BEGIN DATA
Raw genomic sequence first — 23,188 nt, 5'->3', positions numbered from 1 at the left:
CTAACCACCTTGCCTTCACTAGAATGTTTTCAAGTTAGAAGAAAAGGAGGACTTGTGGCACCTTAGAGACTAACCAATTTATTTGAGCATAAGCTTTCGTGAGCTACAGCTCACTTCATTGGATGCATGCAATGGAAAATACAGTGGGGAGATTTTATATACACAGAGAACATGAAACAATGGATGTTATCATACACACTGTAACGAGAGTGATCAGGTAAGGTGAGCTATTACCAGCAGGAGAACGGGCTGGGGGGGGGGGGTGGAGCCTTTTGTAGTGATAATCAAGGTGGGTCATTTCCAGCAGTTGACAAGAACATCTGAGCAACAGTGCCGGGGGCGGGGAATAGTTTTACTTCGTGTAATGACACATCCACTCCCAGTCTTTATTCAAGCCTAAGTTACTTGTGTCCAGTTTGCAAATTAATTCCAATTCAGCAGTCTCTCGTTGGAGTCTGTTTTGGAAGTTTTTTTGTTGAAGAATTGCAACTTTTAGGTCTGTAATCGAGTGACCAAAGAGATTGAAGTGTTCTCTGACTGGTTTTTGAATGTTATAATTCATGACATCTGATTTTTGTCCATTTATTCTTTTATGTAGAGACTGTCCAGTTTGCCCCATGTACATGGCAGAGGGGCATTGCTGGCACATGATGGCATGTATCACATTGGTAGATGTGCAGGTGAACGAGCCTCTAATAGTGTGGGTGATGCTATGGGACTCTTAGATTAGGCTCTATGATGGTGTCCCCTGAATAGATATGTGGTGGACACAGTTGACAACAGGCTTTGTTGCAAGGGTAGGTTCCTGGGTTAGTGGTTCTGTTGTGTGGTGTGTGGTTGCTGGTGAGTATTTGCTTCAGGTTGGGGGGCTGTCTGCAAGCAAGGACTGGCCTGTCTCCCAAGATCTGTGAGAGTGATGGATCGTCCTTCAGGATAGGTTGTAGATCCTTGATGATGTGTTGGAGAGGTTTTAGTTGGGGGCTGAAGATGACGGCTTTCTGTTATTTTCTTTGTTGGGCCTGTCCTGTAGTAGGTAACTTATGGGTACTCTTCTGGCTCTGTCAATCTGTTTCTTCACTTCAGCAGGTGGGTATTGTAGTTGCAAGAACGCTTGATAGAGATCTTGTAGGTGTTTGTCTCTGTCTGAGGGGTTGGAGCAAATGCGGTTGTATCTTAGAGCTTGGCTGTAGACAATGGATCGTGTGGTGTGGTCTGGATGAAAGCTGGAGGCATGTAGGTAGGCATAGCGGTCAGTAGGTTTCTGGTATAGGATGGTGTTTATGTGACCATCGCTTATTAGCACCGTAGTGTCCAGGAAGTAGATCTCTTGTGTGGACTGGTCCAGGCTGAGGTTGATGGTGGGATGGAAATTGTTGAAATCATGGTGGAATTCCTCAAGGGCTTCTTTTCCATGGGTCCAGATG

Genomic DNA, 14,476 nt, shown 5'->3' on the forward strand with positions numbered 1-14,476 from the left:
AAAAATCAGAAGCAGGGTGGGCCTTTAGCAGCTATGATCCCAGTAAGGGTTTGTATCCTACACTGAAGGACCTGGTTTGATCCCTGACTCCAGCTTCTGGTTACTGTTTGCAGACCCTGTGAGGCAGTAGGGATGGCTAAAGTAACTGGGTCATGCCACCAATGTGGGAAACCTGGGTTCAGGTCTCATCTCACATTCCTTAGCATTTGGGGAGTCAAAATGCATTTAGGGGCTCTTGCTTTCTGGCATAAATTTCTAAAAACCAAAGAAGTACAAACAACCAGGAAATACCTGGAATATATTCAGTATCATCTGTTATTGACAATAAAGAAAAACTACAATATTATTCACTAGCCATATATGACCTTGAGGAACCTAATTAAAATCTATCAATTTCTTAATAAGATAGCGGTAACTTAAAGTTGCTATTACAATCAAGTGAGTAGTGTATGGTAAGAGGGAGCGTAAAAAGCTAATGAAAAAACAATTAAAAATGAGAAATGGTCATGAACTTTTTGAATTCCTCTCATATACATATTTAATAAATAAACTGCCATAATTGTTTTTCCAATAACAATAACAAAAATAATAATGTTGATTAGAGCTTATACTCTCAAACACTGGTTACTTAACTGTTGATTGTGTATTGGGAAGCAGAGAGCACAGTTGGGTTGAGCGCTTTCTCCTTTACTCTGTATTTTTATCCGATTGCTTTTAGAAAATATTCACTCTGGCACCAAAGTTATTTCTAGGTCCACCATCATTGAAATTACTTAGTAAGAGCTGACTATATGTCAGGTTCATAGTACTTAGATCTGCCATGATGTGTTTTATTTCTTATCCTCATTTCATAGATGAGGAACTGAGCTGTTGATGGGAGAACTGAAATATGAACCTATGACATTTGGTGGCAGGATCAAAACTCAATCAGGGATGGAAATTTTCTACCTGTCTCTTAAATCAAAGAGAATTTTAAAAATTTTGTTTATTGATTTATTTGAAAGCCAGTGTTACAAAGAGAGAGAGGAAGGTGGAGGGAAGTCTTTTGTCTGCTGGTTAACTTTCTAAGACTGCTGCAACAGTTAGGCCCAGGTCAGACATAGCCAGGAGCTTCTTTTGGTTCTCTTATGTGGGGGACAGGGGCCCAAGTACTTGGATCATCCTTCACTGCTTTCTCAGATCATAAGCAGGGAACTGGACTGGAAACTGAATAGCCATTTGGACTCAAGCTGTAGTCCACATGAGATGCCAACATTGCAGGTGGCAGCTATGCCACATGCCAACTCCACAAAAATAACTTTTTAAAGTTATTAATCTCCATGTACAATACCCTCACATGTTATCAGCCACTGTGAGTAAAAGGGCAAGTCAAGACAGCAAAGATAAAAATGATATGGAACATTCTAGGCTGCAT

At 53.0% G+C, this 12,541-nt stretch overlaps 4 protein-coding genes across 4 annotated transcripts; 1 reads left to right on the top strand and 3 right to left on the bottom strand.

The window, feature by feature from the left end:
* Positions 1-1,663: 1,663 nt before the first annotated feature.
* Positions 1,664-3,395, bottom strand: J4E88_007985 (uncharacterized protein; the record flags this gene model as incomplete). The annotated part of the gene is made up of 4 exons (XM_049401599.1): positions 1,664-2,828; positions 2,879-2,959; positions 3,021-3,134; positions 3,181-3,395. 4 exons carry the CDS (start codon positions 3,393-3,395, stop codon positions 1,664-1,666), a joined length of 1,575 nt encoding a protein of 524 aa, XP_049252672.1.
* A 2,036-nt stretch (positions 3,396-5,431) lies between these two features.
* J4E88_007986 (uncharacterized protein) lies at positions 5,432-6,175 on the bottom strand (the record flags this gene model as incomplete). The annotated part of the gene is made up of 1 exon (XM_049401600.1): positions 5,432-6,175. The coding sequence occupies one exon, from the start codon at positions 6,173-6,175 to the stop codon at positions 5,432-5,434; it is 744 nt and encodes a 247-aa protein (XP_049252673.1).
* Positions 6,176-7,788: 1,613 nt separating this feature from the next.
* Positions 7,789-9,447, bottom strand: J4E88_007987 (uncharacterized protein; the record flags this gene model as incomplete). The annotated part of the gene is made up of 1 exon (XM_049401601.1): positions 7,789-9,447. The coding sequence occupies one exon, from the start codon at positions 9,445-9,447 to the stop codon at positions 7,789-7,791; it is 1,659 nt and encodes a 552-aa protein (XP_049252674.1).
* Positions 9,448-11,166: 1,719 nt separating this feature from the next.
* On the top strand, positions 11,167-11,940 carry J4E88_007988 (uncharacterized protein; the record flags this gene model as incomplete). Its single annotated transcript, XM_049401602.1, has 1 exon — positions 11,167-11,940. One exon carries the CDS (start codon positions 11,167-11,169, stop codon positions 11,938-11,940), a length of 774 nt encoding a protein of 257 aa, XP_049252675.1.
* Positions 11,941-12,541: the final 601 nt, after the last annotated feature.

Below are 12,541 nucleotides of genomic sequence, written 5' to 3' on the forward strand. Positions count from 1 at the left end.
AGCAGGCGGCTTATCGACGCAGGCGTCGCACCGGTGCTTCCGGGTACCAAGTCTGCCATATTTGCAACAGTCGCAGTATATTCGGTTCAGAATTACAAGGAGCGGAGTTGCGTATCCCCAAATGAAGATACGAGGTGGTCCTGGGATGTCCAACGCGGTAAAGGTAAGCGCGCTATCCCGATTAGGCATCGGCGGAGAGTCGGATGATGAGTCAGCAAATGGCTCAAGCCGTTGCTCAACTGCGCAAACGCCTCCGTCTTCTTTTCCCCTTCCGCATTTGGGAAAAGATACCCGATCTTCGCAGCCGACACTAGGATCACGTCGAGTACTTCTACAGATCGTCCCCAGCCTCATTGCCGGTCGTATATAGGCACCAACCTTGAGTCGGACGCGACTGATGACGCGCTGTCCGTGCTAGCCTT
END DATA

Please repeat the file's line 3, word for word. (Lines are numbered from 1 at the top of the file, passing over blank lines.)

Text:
Genomic DNA, 14,476 nt, shown 5'->3' on the forward strand with positions numbered 1-14,476 from the left: